In an effort to raise the profile of these issues, the Center for Democracy & Technology, through a generous grant from the Hewlett Foundation, is in the midst of a two-year research project to identify both key policy issues in the world of security research and solutions to problems like the chill security researchers often face from laws.
A coalition of human rights and civil liberties organizations and trade associations wrote to DHS Secretary Kelly in response to his statement at the House Homeland Security Committee hearing, that the Department of Homeland Security would consider requiring visa applicants to provide log-in information (passwords or other credentials) for their social media accounts.
In collaboration with the Bertelsmann Foundation, CDT is releasing a paper that explores how legal regimes founded on principles of individual control (that is, a person having some say in what happens to their data) have fared in the big data world. We examine legal frameworks in the United States, the European Union, and Germany to understand how their approaches have been challenged by big data. We also shine a light on the public’s view of their own control in big data products and services, and reflect on how these views differ in the US and abroad.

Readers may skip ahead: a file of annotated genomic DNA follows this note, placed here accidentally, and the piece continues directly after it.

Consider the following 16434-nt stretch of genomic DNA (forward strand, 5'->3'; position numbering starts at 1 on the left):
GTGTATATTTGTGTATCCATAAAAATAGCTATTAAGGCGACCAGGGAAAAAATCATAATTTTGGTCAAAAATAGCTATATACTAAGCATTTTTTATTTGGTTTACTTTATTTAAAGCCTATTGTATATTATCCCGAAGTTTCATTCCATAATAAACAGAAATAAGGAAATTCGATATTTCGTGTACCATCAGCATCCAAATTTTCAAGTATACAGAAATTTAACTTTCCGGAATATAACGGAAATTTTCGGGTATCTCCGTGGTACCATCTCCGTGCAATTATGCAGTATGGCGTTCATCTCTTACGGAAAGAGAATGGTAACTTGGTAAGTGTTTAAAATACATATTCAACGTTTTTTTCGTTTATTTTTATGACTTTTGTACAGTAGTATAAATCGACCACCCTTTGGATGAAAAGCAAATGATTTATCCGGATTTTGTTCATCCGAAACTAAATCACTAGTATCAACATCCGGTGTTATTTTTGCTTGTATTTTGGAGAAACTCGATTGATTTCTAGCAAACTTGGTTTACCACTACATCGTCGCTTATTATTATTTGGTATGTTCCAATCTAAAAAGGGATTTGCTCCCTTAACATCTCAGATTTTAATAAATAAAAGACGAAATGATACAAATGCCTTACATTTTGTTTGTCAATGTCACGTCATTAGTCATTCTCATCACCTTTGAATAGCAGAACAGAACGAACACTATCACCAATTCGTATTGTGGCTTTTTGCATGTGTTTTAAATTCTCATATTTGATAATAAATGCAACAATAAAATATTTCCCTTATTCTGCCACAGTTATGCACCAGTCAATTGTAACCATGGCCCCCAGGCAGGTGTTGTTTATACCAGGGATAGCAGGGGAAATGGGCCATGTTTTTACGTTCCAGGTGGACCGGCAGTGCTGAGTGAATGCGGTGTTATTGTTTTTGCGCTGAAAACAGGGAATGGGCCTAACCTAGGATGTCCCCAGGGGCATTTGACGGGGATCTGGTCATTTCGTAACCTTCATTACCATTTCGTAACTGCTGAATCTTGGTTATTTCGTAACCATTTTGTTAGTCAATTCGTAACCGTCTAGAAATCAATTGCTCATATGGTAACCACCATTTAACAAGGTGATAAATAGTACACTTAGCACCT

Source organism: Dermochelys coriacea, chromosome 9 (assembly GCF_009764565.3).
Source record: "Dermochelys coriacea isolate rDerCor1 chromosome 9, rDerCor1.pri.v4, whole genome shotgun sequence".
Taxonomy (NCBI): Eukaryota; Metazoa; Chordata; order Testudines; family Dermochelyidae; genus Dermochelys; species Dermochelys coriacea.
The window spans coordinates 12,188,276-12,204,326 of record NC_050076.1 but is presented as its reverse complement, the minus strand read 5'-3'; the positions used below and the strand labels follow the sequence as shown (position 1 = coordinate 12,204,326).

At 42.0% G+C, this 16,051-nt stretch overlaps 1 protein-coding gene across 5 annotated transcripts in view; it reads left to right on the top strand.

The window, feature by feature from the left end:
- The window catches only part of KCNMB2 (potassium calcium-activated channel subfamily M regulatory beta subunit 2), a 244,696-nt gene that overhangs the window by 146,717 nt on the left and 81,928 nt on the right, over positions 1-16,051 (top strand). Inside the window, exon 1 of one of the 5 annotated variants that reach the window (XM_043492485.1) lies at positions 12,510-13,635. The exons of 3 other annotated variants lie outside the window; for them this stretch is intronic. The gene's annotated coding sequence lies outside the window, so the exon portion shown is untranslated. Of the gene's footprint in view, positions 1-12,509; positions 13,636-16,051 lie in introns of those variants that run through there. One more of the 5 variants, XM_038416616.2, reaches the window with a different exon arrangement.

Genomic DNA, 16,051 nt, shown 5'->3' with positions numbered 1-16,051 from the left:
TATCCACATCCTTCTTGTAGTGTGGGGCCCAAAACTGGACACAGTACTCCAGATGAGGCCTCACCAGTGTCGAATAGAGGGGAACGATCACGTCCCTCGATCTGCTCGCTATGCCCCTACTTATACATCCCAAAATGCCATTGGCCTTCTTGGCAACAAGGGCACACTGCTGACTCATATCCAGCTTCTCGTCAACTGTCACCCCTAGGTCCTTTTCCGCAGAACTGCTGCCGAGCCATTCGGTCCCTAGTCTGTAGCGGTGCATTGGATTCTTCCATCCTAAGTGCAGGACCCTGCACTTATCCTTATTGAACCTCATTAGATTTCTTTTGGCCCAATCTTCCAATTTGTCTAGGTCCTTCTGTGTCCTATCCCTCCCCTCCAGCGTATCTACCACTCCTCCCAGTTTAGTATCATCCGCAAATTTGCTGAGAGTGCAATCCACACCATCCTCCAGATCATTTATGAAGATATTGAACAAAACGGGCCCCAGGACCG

Today, Senators Wyden (D-OR) and Paul (R-KY) and Representatives Polis (D-CO), Farenthold (R-TX), Smith (D-WA), and Beyer (D-VA) introduced the Protecting Data at the Border Act, which would require the government to obtain a warrant to search the data of U.S. persons. CDT supports the bill and believes, as the bill’s sponsors say, that our “Constitutional rights shouldn’t disappear at the border.”
Echoing the Senate vote last week, today the United States House of Representatives voted to permanently strip Americans of common sense privacy and security protections for some of their most sensitive personal information. In a 215-205 vote, the House approved a Congressional Review Act (CRA) measure to reverse the Federal Communications Commission (FCC)’s broadband privacy rules. The measure also prevents the FCC from passing substantially similar rules to protect broadband customers’ privacy in the future.